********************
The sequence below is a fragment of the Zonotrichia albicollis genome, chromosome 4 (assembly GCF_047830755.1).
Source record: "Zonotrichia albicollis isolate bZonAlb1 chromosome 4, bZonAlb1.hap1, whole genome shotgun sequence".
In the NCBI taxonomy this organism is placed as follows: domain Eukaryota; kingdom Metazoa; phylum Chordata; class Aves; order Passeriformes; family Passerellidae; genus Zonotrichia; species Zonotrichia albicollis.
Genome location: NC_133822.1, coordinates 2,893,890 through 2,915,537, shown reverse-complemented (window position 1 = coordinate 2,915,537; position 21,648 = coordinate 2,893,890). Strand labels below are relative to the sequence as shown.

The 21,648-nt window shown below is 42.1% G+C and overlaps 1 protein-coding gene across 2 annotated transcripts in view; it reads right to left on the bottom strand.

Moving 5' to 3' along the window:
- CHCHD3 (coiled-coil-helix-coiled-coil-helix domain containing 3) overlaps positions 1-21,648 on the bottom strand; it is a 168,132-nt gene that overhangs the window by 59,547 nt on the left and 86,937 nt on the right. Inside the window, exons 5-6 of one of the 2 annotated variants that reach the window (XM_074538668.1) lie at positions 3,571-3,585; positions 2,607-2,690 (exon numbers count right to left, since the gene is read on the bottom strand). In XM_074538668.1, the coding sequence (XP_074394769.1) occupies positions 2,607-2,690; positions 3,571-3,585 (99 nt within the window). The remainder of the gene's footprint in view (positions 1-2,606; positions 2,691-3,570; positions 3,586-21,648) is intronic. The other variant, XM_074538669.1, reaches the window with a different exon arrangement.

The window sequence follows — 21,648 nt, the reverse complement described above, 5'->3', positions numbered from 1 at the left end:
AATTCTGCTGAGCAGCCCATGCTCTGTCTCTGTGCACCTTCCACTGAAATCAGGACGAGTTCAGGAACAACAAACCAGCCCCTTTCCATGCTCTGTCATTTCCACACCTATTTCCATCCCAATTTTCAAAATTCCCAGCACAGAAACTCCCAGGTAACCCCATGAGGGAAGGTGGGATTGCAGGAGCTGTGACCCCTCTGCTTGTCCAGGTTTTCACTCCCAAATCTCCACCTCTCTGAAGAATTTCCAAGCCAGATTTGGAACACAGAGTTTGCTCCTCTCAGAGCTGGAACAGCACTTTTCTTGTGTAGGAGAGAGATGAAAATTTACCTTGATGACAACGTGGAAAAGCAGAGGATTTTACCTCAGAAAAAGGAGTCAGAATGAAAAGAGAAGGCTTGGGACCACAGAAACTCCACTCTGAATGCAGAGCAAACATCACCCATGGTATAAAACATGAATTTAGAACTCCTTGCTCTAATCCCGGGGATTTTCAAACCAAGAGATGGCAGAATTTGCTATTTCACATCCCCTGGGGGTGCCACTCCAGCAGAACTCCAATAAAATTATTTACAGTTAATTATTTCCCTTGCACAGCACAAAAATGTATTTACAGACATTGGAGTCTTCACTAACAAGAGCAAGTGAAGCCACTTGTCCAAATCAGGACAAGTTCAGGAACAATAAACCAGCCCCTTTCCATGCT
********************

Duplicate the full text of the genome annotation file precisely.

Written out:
The sequence below is a fragment of the Zonotrichia albicollis genome, chromosome 4 (assembly GCF_047830755.1).
Source record: "Zonotrichia albicollis isolate bZonAlb1 chromosome 4, bZonAlb1.hap1, whole genome shotgun sequence".
In the NCBI taxonomy this organism is placed as follows: domain Eukaryota; kingdom Metazoa; phylum Chordata; class Aves; order Passeriformes; family Passerellidae; genus Zonotrichia; species Zonotrichia albicollis.
Genome location: NC_133822.1, coordinates 2,893,890 through 2,915,537, shown reverse-complemented (window position 1 = coordinate 2,915,537; position 21,648 = coordinate 2,893,890). Strand labels below are relative to the sequence as shown.

The 21,648-nt window shown below is 42.1% G+C and overlaps 1 protein-coding gene across 2 annotated transcripts in view; it reads right to left on the bottom strand.

Moving 5' to 3' along the window:
- CHCHD3 (coiled-coil-helix-coiled-coil-helix domain containing 3) overlaps positions 1-21,648 on the bottom strand; it is a 168,132-nt gene that overhangs the window by 59,547 nt on the left and 86,937 nt on the right. Inside the window, exons 5-6 of one of the 2 annotated variants that reach the window (XM_074538668.1) lie at positions 3,571-3,585; positions 2,607-2,690 (exon numbers count right to left, since the gene is read on the bottom strand). In XM_074538668.1, the coding sequence (XP_074394769.1) occupies positions 2,607-2,690; positions 3,571-3,585 (99 nt within the window). The remainder of the gene's footprint in view (positions 1-2,606; positions 2,691-3,570; positions 3,586-21,648) is intronic. The other variant, XM_074538669.1, reaches the window with a different exon arrangement.

The window sequence follows — 21,648 nt, the reverse complement described above, 5'->3', positions numbered from 1 at the left end:
AATTCTGCTGAGCAGCCCATGCTCTGTCTCTGTGCACCTTCCACTGAAATCAGGACGAGTTCAGGAACAACAAACCAGCCCCTTTCCATGCTCTGTCATTTCCACACCTATTTCCATCCCAATTTTCAAAATTCCCAGCACAGAAACTCCCAGGTAACCCCATGAGGGAAGGTGGGATTGCAGGAGCTGTGACCCCTCTGCTTGTCCAGGTTTTCACTCCCAAATCTCCACCTCTCTGAAGAATTTCCAAGCCAGATTTGGAACACAGAGTTTGCTCCTCTCAGAGCTGGAACAGCACTTTTCTTGTGTAGGAGAGAGATGAAAATTTACCTTGATGACAACGTGGAAAAGCAGAGGATTTTACCTCAGAAAAAGGAGTCAGAATGAAAAGAGAAGGCTTGGGACCACAGAAACTCCACTCTGAATGCAGAGCAAACATCACCCATGGTATAAAACATGAATTTAGAACTCCTTGCTCTAATCCCGGGGATTTTCAAACCAAGAGATGGCAGAATTTGCTATTTCACATCCCCTGGGGGTGCCACTCCAGCAGAACTCCAATAAAATTATTTACAGTTAATTATTTCCCTTGCACAGCACAAAAATGTATTTACAGACATTGGAGTCTTCACTAACAAGAGCAAGTGAAGCCACTTGTCCAAATCAGGACAAGTTCAGGAACAATAAACCAGCCCCTTTCCATGCT